Visit the Vet More Often
As soon as you notice a difference in your dog’s health, or if he begins acting strangely, you should schedule an appointment with your veterinarian. Just remember that routine visits to the vet are important too.
As your dog gets older, you may discover that it’s best to take your dog in twice a year instead of once a year. By taking your dog in more often, your veterinarian can identify and address potential problems earlier, and it gives you a chance to discuss any changes you notice that could be a bigger deal than you initially thought.
When it comes to vaccines, older dogs don’t require them at the same intervals. Usually once every three years is enough, but you should consult your vet since they will know what is best for your dog’s individual needs.
As soon as your dog gets to be about seven years old, it’s time to start looking into a senior dog food. It also means it’s time to start following the tips on this list so he lives the happiest, healthiest life possible.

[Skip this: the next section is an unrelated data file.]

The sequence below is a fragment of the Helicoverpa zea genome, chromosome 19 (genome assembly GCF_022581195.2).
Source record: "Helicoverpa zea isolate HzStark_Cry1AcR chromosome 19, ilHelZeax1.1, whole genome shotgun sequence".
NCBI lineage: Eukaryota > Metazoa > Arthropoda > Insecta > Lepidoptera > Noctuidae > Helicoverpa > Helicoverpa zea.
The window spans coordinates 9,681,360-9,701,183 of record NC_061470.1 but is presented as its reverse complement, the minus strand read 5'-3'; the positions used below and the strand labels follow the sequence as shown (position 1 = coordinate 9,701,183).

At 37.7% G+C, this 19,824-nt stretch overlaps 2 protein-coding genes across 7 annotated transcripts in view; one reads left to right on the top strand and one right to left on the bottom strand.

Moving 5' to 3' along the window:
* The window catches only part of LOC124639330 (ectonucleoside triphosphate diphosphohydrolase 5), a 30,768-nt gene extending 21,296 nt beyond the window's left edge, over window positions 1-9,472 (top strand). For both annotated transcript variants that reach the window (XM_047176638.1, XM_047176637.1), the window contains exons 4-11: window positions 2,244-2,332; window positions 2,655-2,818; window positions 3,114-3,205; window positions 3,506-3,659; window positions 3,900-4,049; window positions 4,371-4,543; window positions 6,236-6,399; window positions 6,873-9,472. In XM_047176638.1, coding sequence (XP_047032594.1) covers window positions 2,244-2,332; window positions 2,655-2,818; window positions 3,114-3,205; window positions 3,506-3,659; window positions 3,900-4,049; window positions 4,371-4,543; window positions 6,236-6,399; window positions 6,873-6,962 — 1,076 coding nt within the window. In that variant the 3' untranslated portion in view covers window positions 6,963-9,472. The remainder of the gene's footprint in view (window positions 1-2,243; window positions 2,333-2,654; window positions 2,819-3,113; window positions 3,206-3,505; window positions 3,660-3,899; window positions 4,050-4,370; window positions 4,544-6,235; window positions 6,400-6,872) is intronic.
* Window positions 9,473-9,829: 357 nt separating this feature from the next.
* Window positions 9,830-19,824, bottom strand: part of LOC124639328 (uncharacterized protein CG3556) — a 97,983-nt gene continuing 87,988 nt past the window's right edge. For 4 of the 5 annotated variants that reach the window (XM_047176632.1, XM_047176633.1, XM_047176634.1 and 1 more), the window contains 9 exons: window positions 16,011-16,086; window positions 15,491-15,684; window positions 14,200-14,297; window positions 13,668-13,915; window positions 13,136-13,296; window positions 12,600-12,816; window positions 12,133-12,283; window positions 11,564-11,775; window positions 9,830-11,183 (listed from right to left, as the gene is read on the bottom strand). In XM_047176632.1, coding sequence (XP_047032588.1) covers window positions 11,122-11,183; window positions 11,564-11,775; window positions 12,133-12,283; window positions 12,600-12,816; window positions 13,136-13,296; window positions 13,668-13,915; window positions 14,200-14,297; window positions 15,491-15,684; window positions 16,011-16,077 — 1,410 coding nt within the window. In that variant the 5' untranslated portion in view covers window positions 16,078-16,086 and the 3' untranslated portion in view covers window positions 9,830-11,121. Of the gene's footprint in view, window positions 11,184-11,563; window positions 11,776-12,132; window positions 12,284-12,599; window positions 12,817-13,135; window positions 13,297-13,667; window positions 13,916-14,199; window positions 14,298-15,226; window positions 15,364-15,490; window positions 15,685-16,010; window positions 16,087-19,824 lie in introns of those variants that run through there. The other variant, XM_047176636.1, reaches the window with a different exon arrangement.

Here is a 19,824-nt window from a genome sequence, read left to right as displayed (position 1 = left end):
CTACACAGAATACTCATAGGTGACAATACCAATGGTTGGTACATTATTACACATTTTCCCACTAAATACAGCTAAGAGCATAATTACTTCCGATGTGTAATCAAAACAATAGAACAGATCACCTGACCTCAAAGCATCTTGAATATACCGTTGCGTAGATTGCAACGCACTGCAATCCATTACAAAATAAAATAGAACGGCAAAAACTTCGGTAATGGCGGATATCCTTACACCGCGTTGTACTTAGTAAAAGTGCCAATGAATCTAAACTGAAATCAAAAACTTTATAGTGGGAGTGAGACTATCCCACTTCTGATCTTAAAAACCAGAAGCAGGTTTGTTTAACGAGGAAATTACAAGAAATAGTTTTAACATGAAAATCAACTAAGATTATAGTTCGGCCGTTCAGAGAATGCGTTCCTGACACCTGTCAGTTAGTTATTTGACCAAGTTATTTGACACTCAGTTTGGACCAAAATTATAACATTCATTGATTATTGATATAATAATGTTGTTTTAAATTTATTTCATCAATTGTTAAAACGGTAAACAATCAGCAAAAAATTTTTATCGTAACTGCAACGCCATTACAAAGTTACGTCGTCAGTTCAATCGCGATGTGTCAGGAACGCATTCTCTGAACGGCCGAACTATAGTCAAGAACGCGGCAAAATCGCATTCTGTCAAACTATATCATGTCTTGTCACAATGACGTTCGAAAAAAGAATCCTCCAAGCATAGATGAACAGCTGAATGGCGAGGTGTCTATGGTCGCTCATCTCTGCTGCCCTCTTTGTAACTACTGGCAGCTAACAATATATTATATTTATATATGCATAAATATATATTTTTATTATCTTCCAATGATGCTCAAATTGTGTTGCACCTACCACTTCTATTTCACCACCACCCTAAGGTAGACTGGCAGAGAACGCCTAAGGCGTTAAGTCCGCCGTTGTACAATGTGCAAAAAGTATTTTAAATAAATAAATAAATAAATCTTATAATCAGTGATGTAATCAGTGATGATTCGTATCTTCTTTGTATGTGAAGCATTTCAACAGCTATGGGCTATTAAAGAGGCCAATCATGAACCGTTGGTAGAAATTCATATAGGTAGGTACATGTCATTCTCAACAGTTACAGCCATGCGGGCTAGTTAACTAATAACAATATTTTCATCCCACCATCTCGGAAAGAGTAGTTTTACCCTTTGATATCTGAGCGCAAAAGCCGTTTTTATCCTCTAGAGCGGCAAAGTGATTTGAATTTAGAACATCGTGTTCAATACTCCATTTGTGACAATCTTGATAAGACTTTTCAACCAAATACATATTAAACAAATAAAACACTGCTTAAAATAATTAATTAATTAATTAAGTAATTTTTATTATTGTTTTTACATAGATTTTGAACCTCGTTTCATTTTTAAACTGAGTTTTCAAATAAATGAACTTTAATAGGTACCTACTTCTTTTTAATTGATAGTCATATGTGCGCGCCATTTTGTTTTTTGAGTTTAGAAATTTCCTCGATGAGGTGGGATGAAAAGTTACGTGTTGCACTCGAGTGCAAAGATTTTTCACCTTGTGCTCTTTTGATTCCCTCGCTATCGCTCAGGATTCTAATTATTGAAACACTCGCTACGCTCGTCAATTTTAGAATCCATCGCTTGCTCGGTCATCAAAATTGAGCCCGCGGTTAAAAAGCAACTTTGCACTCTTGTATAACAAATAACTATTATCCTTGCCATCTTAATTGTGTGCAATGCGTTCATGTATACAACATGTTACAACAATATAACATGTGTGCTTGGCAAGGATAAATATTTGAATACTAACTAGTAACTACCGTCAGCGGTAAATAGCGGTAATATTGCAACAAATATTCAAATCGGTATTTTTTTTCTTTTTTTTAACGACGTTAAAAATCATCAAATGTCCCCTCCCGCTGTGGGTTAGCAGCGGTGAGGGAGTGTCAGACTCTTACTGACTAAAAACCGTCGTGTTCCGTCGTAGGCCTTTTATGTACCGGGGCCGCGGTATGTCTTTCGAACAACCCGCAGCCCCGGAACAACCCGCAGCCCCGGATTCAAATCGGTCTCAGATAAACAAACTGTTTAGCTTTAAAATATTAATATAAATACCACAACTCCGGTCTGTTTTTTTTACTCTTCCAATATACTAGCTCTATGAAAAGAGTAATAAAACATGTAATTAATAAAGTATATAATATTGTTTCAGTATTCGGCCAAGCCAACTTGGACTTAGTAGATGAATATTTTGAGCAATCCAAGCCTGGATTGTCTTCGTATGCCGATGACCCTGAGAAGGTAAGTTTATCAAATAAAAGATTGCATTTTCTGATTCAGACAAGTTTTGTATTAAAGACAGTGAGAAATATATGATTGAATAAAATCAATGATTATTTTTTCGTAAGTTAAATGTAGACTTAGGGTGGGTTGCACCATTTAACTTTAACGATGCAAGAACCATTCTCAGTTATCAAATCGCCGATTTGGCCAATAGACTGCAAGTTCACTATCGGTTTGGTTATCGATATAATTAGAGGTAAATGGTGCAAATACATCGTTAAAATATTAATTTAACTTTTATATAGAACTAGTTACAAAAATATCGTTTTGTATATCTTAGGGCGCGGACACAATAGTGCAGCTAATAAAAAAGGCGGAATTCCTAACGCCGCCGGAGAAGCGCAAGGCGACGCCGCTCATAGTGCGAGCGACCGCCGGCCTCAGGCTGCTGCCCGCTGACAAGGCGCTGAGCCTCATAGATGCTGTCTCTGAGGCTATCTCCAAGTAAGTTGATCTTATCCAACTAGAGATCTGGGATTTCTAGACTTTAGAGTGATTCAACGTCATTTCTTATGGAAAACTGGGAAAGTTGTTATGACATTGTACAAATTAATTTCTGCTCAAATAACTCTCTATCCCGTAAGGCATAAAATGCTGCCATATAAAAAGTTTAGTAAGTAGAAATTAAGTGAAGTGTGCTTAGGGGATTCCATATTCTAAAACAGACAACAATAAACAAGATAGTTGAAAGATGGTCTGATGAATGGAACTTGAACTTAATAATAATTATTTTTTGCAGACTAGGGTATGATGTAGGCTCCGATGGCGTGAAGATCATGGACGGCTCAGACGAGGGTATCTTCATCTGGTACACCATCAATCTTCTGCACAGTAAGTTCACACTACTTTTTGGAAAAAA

How To Care for Your Senior Pet
Older pet care considerations
Here are some basic considerations when caring for older pets:
- Increased veterinary care
- Diet and nutrition
- Weight control
- Parasite control
- Maintaining mobility
- Environmental considerations
- Mental health
- Reproductive diseases
Possible behavior changes in older pets
Before any medical signs become apparent, behavioral changes can serve as important indicators that something is changing in an older pet, which may be due to medical or other reasons. As your pet’s owner, you serve a critical role in detecting early signs of disease because you interact and care for your pet on a daily basis and are familiar with your pet’s behavior and routines.
If your pet is showing any change in behavior or other warning signs of disease, contact your veterinarian and provide them with a list of the changes you have observed in your pet.
Sometimes, the changes may seem contradictory – such as an older pet that has symptoms of hearing loss but also seems more sensitive to strange sounds.
- Increased reaction to sounds
- Increased vocalization
- Decreased interaction w/humans
- Increased irritability
- Decreased response to commands
- Increased aggressive/protective behavior
- Increased anxiety
- House soiling
- Decreased self-hygiene/grooming
- Repetitive activity
- Increased wandering
- Change in sleep cycles